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Sunday, December 18, 2005

The Obscure Cynical-Idealist reviews Jonathan Strange & Mr Norrell in Swifty's absence

Now that the Great Swifty has briefly left the midst of our blogosphere, it is my duty to follow after the Great Kamigoroshi's footsteps and guestblog on the Great Swifty's online abode.

Oh, but who am I to speaketh on the gloriously beautiful pages of this blog?

I, am none other than the ever humble fencetop lover, the one who has gladly sunk into obscurity in search of inner peace, the one and only Cynical-Idealist.

Okay, flowery language aside, I'm not here to spam this blog and whore mine, although my link is up there just in case no one remembers me. I've come to sing praises of a book.

I've just finished reading Jonathan Strange & Mr Norrell, Susanna Clarke's first ever novel and currently a well-acclaimed bestseller. I've had such a delightful time reading it that I've decided to kickstart my guestblogging here by reviewing this book.

Magic was once very much alive and flourishing in England, but when the Raven King left the country, magic began disappearing and faded into obscurity. By 1806, all traces of magic have seemingly deserted England. Magicians were still abound, but they were nothing more than theoretical magicians, scholars who met just to argue about ancient texts and theories of magic, and no practical magic was ever done at all.

But when it seemed that all traces of magic have left Britiannia for good, an eccentric old man was persuaded to step forth into the limelight and show himself to be the remaining practical magician in all of England. He was Mr Norrell.

Taking upon himself the task of bringing back Magic into England in an orderly fashion, Mr Norrell began making himself useful by resurrecting dead women and by aiding the government in their ongoing war with the French.

Thus began the revival of magic upon English soil by Mr Norrell and his only pupil, Jonathan Strange.

While Mr Norrell is secretive, vindictive and utterly unsociable, Jonathan Strange is young, happily married and popular due to his hearty ways. Mr Norrell is content casting spells from his study, while Strange is the one on the frontlines with the British soldiers as they battle Napolean's armies with brawn and magic. Mr Norrell's brand of magic shuns the Faeries, and sticks to tried and true spells in ancient texts, while Strange's magic is free form and self taught at times, which sets him leaning towards the very arts of the Faeries that are forbidden by Mr Norrell forbid.

Both men are equally stubborn and equally talented, and eventually take differing paths in life. But unbeknownst to them, mischief is being wreaked by a malevolent force right under their very noses. All things intertwine, and eventually culmulate together to wreak more havoc across England than anyone would have expected.

What I liked:
What makes this novel stand out is the way in which Clarke has woven history and fantasy together. Many historical events and characters make an appearence in this book, and readers are presented with a new twist on these actual events and people. Sort of a "what if" had magic really been commonplace in 19th century England.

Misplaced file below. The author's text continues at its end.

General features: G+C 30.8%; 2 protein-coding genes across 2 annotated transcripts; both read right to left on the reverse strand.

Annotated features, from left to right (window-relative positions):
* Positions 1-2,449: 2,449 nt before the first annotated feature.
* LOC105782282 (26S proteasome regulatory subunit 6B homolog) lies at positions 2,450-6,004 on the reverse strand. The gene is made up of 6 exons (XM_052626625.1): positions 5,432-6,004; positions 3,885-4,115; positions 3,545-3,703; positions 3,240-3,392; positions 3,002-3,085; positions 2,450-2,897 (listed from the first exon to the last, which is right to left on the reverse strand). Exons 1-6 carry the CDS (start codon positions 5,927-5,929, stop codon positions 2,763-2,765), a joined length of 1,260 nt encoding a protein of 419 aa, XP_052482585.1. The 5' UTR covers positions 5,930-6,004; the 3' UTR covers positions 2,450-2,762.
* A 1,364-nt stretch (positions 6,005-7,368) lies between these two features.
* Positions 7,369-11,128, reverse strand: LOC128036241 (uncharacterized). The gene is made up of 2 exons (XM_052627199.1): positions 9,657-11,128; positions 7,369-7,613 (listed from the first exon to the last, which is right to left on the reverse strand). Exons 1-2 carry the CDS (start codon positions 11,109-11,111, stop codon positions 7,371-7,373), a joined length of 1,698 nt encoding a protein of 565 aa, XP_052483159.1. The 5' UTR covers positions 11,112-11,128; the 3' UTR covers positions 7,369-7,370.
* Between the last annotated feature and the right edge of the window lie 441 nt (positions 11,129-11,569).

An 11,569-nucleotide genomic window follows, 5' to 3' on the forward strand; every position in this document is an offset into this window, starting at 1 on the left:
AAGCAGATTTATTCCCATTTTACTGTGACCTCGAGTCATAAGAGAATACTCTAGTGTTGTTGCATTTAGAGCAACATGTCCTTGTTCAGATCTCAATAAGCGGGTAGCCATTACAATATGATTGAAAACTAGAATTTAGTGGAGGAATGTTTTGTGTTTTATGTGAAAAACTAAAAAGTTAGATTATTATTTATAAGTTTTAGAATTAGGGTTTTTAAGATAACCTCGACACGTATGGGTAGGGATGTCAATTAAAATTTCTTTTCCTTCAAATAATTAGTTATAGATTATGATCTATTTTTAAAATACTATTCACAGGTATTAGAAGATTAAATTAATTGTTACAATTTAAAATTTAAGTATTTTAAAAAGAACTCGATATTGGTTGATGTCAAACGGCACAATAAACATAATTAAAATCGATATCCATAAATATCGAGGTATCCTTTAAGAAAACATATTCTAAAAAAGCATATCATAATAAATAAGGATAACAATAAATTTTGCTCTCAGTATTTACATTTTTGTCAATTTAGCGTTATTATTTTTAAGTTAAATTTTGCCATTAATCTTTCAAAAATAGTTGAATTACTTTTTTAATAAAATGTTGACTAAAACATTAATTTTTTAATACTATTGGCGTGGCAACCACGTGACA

Clarke's writing is very descriptive, and she is able to present readers with an engaging and entirely believable world within the pages of her book.

Another thing I particularly enjoyed about Jonathan Strange & Mr Norrell is the Britishness of the entire book. The pages drip with dry British wit, especially during the moments of dry humour, and that was what contributed greatly to my enjoyment of this book.

I must make a mention of this too. Jonathan Strange & Mr Norrell is written in such a way that there many many footnotes contained in every chapter that provide further explaination about the topics mentioned. Rather than making my reading more tedious, I actually found that these footnotes greatly enriched my reading experience, much like how hyperlinks give blog readers more context.

Another thing I particularly liked about this book was the underlying theme of knowledge and learning. Clarke presents magic as an academic endevour, making a good part of this book sound pretty scholarly. There were times when I felt like I was reading from a textbook, but a highly interesting one at that. That's part of what gives this book a very distinct feel from all the other fantasy books out there.

What I didn't like:
If you're a fan of hard and fast fiction, this book might move a tad too slow for you, as proper action happens much less than the dialogue and descriptions do. But if you like things well fleshed out, then this won't be too much of a problem for you.

Also, principle characters don't get introduced right away. You'll have to get past a significant portion of the book before you may meet another key player in the chain of events.

There will be historical inconsistencies, but since I'm more ignorant of English history than Clarke, it's not a problem for me. I'm entertained enough and that's what a good book should be like. (The Da Vinci Code is an exception an a horribly written book; this I have to mention in case anyone dares to draw a comparision between how both authors twist history to their ends.)

If you like faerie tales (the real faerie tales and not the Disney versions), history, haunted houses, magical feats and good scholarly banter, then this book is for you.

I said that I would not publicise my blog, but I didn't say that I won't publicise another blog which technically speaking, isn't mine.

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Have Faith
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So please do visit Have Faith!